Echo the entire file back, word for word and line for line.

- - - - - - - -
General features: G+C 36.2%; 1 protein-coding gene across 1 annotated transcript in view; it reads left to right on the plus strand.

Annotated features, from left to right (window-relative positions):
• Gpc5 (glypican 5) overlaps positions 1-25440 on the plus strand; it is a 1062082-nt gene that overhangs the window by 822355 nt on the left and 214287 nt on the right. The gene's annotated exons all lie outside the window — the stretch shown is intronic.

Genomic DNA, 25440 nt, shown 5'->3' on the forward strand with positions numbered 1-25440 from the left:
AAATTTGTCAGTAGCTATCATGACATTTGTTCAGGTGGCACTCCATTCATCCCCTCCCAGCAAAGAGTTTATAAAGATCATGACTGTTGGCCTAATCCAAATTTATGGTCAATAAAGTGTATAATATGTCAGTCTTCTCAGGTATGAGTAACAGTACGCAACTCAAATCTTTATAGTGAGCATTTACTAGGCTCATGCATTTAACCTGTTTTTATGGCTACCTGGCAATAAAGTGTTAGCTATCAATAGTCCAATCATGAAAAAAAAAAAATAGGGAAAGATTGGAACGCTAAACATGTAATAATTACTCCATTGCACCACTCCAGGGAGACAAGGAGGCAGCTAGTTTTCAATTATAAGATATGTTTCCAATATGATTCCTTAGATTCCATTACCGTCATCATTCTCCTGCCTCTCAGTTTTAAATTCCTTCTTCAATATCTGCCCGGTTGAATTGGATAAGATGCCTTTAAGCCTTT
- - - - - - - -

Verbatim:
General features: G+C 36.2%; 1 protein-coding gene across 1 annotated transcript in view; it reads left to right on the plus strand.

Annotated features, from left to right (window-relative positions):
• Gpc5 (glypican 5) overlaps positions 1-25440 on the plus strand; it is a 1062082-nt gene that overhangs the window by 822355 nt on the left and 214287 nt on the right. The gene's annotated exons all lie outside the window — the stretch shown is intronic.

Genomic DNA, 25440 nt, shown 5'->3' on the forward strand with positions numbered 1-25440 from the left:
AAATTTGTCAGTAGCTATCATGACATTTGTTCAGGTGGCACTCCATTCATCCCCTCCCAGCAAAGAGTTTATAAAGATCATGACTGTTGGCCTAATCCAAATTTATGGTCAATAAAGTGTATAATATGTCAGTCTTCTCAGGTATGAGTAACAGTACGCAACTCAAATCTTTATAGTGAGCATTTACTAGGCTCATGCATTTAACCTGTTTTTATGGCTACCTGGCAATAAAGTGTTAGCTATCAATAGTCCAATCATGAAAAAAAAAAAATAGGGAAAGATTGGAACGCTAAACATGTAATAATTACTCCATTGCACCACTCCAGGGAGACAAGGAGGCAGCTAGTTTTCAATTATAAGATATGTTTCCAATATGATTCCTTAGATTCCATTACCGTCATCATTCTCCTGCCTCTCAGTTTTAAATTCCTTCTTCAATATCTGCCCGGTTGAATTGGATAAGATGCCTTTAAGCCTTT